Test-driving Fountain, the apartment advice app

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We recently wrote about Fountain, an app that helps solve home- and garden-related problems by instantly connecting users to a live expert via smart phone. The idea is you get access to an architect, general contractor, plumber, appliance specialist, master gardener or interior designer for a 15-minute chat that, at $7 a consult, costs a fraction of an actual house call. (The first call is free.)

Intrigued, I decided to give the app a whirl. Turns out my just-barely prewar rental in the East Village is a goldmine of DIY fix-it possibilities: cracks in a doorjambs, windows that don’t close properly, a vanity that’s decaying in the humidity of the bathroom, several creaky floorboards, seemingly spacious but very poorly planned closets, to name a few.


I decided to start with the crack in the doorjamb of my sons’ bedroom, a problem I have deemed both unsightly and possibly dangerous were the jamb ever to collapse. (For the record, my super seemed less alarmed. When I pointed it out to him  months ago, he studied it for a few minutes then shrugged it off.) I typed the words: “crack in doorjamb” into the app’s search bar and waited (according to the site, the average wait time to speak with an expert is about two minutes), and then…nothing happened. It seems no expert was willing or able to take on my problem at that moment.


What to do with a single lonely window box accessible only via a window covered in permanent safety bars? This time I was successfully connected with Jeff C. While I snapped and sent him quick pics of the planter in question, he asked about its access to sunlight and water, plus any goals (something pretty and quick-growing that might teach my city kids about the wonders of nature and farming). Jeff quickly came up with a bunch of great stuff: Peas, kale, verbena, basil, petunias, impatiens, coralbells, all of which are hearty, grow quickly and, in some case, flower. We discussed when to plant the seeds (in the next week or so) and how often to water (depends on the amount of sun and wind). By the time I’d hung up, I had a game plan. All I had to do was execute it.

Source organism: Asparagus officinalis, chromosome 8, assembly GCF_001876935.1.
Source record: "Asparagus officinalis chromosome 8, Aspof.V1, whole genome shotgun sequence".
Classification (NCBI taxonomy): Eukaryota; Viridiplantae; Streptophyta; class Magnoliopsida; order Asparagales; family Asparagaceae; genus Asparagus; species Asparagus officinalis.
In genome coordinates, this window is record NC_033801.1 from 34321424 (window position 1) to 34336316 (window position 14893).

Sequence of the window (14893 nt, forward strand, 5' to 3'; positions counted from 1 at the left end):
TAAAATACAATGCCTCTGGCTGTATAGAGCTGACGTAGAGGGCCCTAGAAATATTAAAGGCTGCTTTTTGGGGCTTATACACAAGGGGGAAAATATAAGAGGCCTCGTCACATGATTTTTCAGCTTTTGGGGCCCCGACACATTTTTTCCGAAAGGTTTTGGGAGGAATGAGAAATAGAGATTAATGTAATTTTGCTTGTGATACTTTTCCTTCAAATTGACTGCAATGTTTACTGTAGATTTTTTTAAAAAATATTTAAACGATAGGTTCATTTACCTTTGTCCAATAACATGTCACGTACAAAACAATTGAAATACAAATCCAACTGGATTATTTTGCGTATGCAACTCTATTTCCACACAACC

The master bedroom closet is tall, somewhat deep but quite narrow. It holds both my husband’s and my current season clothes (the rest are in the larger closet in the boys’ room). Beth W.—who appeared to work for a closet company called Closet Station—answered my call. She discussed some closet basics with me: in a two bar configuration, the top bar should hang 84” from the floor and the bottom bar, 42” (mine were too tall) and a hanger needs 20-24” of space to hang between the back wall and the closet door (I had much more). We discussed a few solutions, like moving the bars to make them more accessible and to free up a bit of extra space, plus some suggestions for storing shoes (cubbies vs. racks vs. shelves). Though there was no hard sell, I couldn’t help but notice that the system she worked with, in which all fittings hung form a single installed rail, looked pretty clever. I started dreaming of a fab new bedroom closet.

The bottom line: Video chatting with a loved one, let alone a stranger can be awkward (more than once I found myself gawking at my own disheveled image rather than focusing on the expert helping me) and much of the advice I received was available with some basic Googling, but the personal aspect of the service is definitely a plus—and encouraging to a DIYer. Now the trick is following through.


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